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DUE 30th JANUARY 2023

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"Polar Sounds is a unique project reimagining some of the little-heard sounds of the Arctic and Antarctic regions, reflecting on climate change and the evolving sounds of the polar seascapes."

I will be working with a recording of "singing sea ice" from the Antarctic (coordinates: 71°S 008°W)

Due for release in November 2022

The Antarctic sea ice recording 037 captures a vast and rich spectrum of sonic events, ranging from low booms at <50Hz to siren-like shrills 10kHz and above. Antarctic sea ice is much thinner than Arctic ice and is subject to constant change as this frozen landscape is continually evolving at different temporal scales: From gradual and cyclical seasonal changes to sudden and more sporadic cracking and separation events. The recordings appear to breathe and sing as a reminder that the sea ice is not as static as it appears in the satellite imagery that we have become so familiar with. The sea ice is a living organism in itself, as well as providing a food source, and habitats for other living organisms. The cracks and fissures that we hear evidence of in the recording, allow animals to feed and whales to breathe. Frazil ice (formed at the points where the ice meets the ocean and made of quick-freezing and chaotically organised crystals) also acts as a winter food store for penguins, seals and whales, trapping many nutrients and small organisms through the cold months, and releasing them again during warmer months. The location at which recording 037 was made (71°S 008°W), is close to the edge of the ice shelf, where movement between the ice and the ocean is likely to be particularly turbulent, with solid and liquid states engaged in a constant state of negotiation. The 'Singing Sea Ice' recording captures this rich and ongoing conversation, which may one day become a sound of the past if climate change continues to erode this highly-active frozen landscape. "Conversations at the Edge of the World" imagines into the tonal and rhythmic potential of the original recording. A slow 50Hz heartbeat acts as a reliable temporal framework from which shorter cyclic episodes and sporadic sonic events are aligned (only audible on headphones or speakers with good bass response!) A higher pitched conversation between ice and ocean is isolated, re-pitched and spatialised using binaural panning production techniques, to create a harmonically-rich texture which immerses the listener at the heart of its song. Both of these sounds are extracted directly from the original recording and demonstrate the wide-range of frequencies captured in the sonic events that occur at the edge of the ice shelf. Other abstract textures and acousmatic instances appear as 'imaginary' audible hallucinations, triggered by the ethereal and ever-evolving content of the conversation at the edge of the world. This ~5 minute composition is best listened to on headphones and in a very quiet environment, as many of the sounds are very subtle and delicately layered.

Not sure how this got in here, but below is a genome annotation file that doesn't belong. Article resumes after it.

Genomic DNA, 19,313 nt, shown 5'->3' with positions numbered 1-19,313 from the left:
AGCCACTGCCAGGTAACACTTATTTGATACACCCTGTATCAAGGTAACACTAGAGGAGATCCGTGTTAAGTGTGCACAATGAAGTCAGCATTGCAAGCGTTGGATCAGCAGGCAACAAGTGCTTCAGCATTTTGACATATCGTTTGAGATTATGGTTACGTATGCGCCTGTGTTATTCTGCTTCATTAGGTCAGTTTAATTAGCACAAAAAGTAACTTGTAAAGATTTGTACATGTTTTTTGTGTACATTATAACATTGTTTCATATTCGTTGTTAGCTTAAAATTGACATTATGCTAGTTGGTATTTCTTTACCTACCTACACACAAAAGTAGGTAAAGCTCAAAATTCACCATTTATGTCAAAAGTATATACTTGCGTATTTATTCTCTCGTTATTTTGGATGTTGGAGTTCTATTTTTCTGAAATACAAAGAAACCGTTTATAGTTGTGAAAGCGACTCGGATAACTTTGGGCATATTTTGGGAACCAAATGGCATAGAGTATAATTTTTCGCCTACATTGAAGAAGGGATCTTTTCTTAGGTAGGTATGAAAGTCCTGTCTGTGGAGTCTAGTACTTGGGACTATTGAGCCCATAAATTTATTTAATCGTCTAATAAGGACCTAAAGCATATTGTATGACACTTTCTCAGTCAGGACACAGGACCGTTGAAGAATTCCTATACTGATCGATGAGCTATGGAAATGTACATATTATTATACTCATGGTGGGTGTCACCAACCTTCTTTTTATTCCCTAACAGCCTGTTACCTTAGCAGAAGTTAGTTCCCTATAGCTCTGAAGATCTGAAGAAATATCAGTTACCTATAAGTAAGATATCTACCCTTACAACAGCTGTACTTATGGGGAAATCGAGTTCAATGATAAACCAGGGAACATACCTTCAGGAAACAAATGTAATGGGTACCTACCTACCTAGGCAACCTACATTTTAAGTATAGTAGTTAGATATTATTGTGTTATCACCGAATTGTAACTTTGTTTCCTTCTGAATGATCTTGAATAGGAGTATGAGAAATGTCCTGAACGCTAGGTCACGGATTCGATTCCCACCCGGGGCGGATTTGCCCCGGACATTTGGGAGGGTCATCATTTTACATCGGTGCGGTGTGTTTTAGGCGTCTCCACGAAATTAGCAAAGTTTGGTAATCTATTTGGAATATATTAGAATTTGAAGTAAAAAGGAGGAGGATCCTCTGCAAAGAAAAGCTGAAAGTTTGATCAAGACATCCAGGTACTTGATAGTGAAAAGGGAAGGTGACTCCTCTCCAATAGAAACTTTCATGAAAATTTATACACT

More information HERE

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